Programming languages High level languages • are problem orientated • contain many English words • are easier to understand • must be translated into machine code • are designed to solve particular types of problems
Classification of Programming Languages Lots of way’s to classify languages • Higher Computing examines four • Procedural • Event Driven • Declarative • Scripting • There are many, many more you don’t need to worry about just now for example • Object Orientated • Page Description Languages • Parallel
Key features Carried out in a fixed sequence with a start and end point Can be split into separate functions and procedures Have control structures such as If statements, for..next loops and do..while loops Examples of procedural languages are: BASIC Pascal C A lot of programmers are familiar with at least one procedural language Procedural Languages
Key features Consist of facts and rules No fixed sequence of instructions Are queried (asked questions) which they try to find a solution to Uses pattern matching to answer queries facts and rules combined in different ways until a solution, or no solution, is found Examples of declarative languages are: Prolog LISP ML Scheme Erlang languages such as Prolog and LISP are used predominantly in the field of Artificial Intelligence. Declarative Languages
Example Prolog Declarative Code Here are some facts: Parent (Liz, Tom). means that Liz is a parent of Tom Female (Liz). means that Liz is female Male(Tom). Parent(Bert, Tom). Here is a rule: Mother(X, Y) :- means that X is a mother of Y IF Parent(X, Y), Female(X) X is a parent of Y AND X is female! Query could be Mother(X, Tom) which would give the answer X=Liz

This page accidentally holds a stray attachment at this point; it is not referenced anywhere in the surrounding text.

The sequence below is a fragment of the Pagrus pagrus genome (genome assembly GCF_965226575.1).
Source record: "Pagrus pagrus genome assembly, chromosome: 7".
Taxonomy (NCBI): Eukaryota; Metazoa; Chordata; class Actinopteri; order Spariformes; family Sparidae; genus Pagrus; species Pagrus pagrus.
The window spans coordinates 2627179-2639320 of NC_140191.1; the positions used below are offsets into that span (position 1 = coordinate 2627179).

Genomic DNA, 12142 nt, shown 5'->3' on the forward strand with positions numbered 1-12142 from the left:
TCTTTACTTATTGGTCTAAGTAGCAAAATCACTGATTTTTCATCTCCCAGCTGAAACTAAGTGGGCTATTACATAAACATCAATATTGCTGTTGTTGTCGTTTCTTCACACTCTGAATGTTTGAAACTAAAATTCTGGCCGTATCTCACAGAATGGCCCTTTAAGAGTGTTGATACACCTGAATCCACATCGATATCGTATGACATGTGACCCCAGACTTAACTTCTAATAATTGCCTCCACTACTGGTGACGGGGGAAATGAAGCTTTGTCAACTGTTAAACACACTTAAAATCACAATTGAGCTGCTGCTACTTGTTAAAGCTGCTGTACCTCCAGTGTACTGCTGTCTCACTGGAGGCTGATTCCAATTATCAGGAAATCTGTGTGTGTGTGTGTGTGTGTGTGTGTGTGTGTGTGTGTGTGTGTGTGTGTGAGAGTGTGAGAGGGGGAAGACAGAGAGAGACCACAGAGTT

Key Features no fixed order of instructions wait for user input (clicking a button) before performing an action front end for creating graphical user interfaces share the same type of language features as procedural languages Examples of event driven languages are: Visual Basic Delphi (Object Pascal) Smalltalk Used for creating a wide range of desktop applications for modern OS’s such as Mac OSX and Windows Vista Event Driven Languages
Choosing an appropriate language • the experience and expertise of the development team • the languages available to the organisation • which language has the facilities most appropriate to solve the problem • the availability of a suitable complier/interpreter • the portability of the code produced
During the Design Phase Identify objects and operations needed for the new program This allows the developer to choose a language during the implementation phase that has appropriate features Example A mail order application would have the following objects Orders, Receipts, Customer Details And operations Add new customer, fill out order, create receipt An event-driven language might be the most appropriate language type to use in this case Identifying what language features are needed
High Level Language Translators - Compiler Compiler Source program Machine code object program Errors and diagnostics Compiler stops